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‘Don’t deal with TUCOSWA’

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image Prime Minister Sibusiso Barnabas Dlamini.

MBABANE - TUCOSWA has been dealt with another devastating blow as parastatals have been sensitised to take the hard line on all unions that affiliate to ‘unregistered clusters’.


 TUCOSWA is the Trade Union Congress of Swaziland. Prime Minister Sibusiso Barnabas Dlamini, when addressing heads of government parastatals, said management must only work with clusters that are recognised by law.
The meeting, held on May 22, was purportedly the last consultative meeting that the PM will hold with heads of parastatals in the current term of office.


Minutes of the meeting state that the PM urged parastatal heads “to recognise labour unions that are recognised by and working within the Swazi legal system. The PM urges PEs to be cautious of the clusters that then tend to develop within the labour unions and cautions PEs not to recognise or not to deal with the illegal clusters.” When a question was posed to the PM on what he meant by clusters, he is alleged to have used the word inhlanganisela (coming together) to describe them, without mentioning the word TUCOSWA.

However, it is common knowledge that recently, government took TUCOSWA to court to determine the legality of its registration. The Industrial Court ruled that TUCOSWA was wrongly registered as there was no law supporting the formation of federations.


A labour consultant said if government says parastatals must not recognise unions affiliating to TUCOSWA, the implication is that employers may no longer facilitate the deduction of subscription fees from union members to TUCOSWA.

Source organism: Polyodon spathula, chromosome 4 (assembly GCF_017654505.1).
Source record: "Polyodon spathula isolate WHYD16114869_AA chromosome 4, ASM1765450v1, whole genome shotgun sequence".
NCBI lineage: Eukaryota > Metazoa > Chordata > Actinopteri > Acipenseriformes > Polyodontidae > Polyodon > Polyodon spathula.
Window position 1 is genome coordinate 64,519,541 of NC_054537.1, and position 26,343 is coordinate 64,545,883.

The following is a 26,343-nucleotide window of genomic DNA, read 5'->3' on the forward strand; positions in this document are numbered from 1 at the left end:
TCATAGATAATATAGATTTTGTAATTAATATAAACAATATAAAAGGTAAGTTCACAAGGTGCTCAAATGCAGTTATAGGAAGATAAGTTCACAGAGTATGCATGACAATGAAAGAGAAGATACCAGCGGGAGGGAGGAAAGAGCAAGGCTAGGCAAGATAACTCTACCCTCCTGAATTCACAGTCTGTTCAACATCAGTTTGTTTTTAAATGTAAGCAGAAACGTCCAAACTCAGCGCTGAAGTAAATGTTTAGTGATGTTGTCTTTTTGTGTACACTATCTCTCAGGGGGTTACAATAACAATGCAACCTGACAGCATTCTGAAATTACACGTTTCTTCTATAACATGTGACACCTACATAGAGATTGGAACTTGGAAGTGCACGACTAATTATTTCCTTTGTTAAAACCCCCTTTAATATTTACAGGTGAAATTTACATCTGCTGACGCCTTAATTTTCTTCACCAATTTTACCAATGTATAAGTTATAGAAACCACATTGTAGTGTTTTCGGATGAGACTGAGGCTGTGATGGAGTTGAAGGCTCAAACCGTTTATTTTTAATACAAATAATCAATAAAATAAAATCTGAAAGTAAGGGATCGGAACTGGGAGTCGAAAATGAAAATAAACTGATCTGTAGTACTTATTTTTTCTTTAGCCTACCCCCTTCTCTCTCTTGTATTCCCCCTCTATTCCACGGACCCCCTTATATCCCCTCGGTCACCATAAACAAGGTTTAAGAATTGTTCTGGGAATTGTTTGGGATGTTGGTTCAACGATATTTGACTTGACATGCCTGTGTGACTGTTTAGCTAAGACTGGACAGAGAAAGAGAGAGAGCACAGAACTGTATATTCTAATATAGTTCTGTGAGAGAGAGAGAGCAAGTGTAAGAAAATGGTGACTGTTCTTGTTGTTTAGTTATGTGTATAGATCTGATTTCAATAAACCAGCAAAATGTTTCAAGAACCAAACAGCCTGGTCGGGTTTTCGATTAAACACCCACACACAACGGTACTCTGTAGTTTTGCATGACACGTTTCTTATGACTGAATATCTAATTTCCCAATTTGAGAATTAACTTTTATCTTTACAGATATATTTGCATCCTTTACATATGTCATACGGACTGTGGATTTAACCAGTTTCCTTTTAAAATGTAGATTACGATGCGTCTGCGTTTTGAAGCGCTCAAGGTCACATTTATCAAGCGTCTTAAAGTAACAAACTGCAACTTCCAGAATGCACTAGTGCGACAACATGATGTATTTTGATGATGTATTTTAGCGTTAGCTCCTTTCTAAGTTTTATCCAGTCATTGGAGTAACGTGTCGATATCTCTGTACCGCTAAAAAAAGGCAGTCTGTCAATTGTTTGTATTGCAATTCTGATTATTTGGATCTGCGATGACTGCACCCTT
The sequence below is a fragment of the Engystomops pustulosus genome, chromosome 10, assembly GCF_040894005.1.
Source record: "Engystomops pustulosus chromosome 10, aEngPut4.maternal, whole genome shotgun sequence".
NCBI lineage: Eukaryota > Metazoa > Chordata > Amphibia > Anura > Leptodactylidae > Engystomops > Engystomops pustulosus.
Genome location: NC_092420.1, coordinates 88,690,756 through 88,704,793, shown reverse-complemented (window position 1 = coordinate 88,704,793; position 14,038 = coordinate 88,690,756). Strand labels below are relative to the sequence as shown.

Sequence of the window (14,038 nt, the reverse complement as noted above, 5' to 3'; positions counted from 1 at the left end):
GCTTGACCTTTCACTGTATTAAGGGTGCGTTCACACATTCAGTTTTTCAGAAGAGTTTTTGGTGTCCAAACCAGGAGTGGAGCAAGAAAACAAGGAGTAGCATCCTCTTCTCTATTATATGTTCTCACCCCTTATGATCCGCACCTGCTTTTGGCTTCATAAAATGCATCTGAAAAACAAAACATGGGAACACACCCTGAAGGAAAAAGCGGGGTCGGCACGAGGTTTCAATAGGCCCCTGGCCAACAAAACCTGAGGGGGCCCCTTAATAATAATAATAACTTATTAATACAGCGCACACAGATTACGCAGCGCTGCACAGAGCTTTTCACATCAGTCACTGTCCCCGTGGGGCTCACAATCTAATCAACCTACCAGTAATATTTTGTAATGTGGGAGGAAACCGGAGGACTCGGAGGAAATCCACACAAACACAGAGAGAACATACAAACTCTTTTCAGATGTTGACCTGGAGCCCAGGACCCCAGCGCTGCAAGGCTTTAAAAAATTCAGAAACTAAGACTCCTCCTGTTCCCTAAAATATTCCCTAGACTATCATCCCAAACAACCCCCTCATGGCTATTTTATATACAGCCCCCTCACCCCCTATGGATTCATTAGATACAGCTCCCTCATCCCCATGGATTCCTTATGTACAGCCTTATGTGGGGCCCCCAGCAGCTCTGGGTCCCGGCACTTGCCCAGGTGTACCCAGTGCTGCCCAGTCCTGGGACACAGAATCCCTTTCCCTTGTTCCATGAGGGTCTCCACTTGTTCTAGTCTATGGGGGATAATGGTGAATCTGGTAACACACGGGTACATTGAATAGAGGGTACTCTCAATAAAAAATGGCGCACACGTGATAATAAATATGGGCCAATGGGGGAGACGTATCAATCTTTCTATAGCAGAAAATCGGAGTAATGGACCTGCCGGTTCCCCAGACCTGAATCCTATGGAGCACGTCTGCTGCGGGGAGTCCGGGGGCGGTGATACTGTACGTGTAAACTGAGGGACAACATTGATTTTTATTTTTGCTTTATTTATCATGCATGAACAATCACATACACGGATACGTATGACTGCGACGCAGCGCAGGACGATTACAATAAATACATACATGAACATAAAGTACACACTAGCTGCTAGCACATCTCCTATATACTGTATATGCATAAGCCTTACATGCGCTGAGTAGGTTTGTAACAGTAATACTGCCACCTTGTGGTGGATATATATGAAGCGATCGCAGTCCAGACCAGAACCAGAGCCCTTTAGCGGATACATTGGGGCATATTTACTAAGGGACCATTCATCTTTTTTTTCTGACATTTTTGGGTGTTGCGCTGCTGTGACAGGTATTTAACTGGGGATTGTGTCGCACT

“This also puts to jeopardy the recognition agreements that exist between the unions and the employers,” said the consultant who did not want to be revealed.


TUCOSWA has been struggling to hold May Day celebrations for the past two years after government said the federation was illegal.
This year, leaders of TUCOSWA were placed under house arrest, while last year TUCOSWA banners were confiscated by armed police officers with some TUCOSWA chiefs being detained at the police headquarters.

 

Govt recognises TUCOSWA but ...


 MBABANE – Labour Commissioner Khabo Dlamini said there was light at the end of the tunnel as her ministry had drafted a Memorandum of Understanding with TUCOSWA.


“Government recognises that TUCOSWA exists according to its constitution but was found not to be properly registered in law. We have a general notice on how we will be working with TUCOSWA, which is registered in terms of its own constitution.
“According to the agreement we have with them, we will continue working with TUCOSWA until the Industrial Relations Act has been amended in Parliament.


Dlamini said until the Act is amended all federations in the country are not properly registered.
Among these, she said, were the Federation of Swaziland Employers and Chamber of Commerce which was registered as a company and the Federation of the Swaziland Business Community.


TUCOSWA not pleased


MBABANE – TUCOSWA Secretary General Vincent Ncongwane said he was not surprised by the development.


“TUCOSWA is moving from crisis to crisis. If government wants employers not to recognise unions that affiliate with TUCOSWA why don’t they start with the public sector unions? Let them do that and the international community will see them for who they are.”
Ncongwane said workers also reserved the right to a protest action if a push comes to a shove.


He said if the move goes ahead, unionists who will attend the ILO Convention in Geneva would be sensitised to condemn government’s behaviour. The Industrial Court ruled that since the country does not have a law on the registration of federa-tions, TUCOSWA was, there-fore, wrongly registered. Following the pronouncement of the Industrial Court, government has since engaged TUCOSWA in talks for a solution to the federation’s crisis.



 

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